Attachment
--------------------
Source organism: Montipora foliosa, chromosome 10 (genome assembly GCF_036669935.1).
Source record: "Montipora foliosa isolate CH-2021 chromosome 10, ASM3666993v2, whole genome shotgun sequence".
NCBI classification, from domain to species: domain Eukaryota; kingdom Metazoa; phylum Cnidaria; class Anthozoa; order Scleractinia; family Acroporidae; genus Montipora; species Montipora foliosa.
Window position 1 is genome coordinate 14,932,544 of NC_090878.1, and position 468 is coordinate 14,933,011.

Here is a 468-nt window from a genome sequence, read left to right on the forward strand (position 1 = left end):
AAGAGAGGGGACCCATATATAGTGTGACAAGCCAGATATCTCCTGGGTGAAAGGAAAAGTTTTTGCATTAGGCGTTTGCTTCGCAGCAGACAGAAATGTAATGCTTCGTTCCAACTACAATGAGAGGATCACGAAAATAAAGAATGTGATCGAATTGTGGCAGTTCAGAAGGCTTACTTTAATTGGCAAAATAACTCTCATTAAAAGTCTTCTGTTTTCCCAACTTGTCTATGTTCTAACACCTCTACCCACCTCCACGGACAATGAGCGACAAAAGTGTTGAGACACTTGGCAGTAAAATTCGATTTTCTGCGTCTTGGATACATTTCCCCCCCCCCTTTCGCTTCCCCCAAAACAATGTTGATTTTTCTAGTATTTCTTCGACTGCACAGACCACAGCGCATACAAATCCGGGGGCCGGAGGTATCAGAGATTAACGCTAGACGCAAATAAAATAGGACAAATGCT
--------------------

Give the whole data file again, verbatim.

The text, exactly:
Source organism: Montipora foliosa, chromosome 10 (genome assembly GCF_036669935.1).
Source record: "Montipora foliosa isolate CH-2021 chromosome 10, ASM3666993v2, whole genome shotgun sequence".
NCBI classification, from domain to species: domain Eukaryota; kingdom Metazoa; phylum Cnidaria; class Anthozoa; order Scleractinia; family Acroporidae; genus Montipora; species Montipora foliosa.
Window position 1 is genome coordinate 14,932,544 of NC_090878.1, and position 468 is coordinate 14,933,011.

Here is a 468-nt window from a genome sequence, read left to right on the forward strand (position 1 = left end):
AAGAGAGGGGACCCATATATAGTGTGACAAGCCAGATATCTCCTGGGTGAAAGGAAAAGTTTTTGCATTAGGCGTTTGCTTCGCAGCAGACAGAAATGTAATGCTTCGTTCCAACTACAATGAGAGGATCACGAAAATAAAGAATGTGATCGAATTGTGGCAGTTCAGAAGGCTTACTTTAATTGGCAAAATAACTCTCATTAAAAGTCTTCTGTTTTCCCAACTTGTCTATGTTCTAACACCTCTACCCACCTCCACGGACAATGAGCGACAAAAGTGTTGAGACACTTGGCAGTAAAATTCGATTTTCTGCGTCTTGGATACATTTCCCCCCCCCCTTTCGCTTCCCCCAAAACAATGTTGATTTTTCTAGTATTTCTTCGACTGCACAGACCACAGCGCATACAAATCCGGGGGCCGGAGGTATCAGAGATTAACGCTAGACGCAAATAAAATAGGACAAATGCT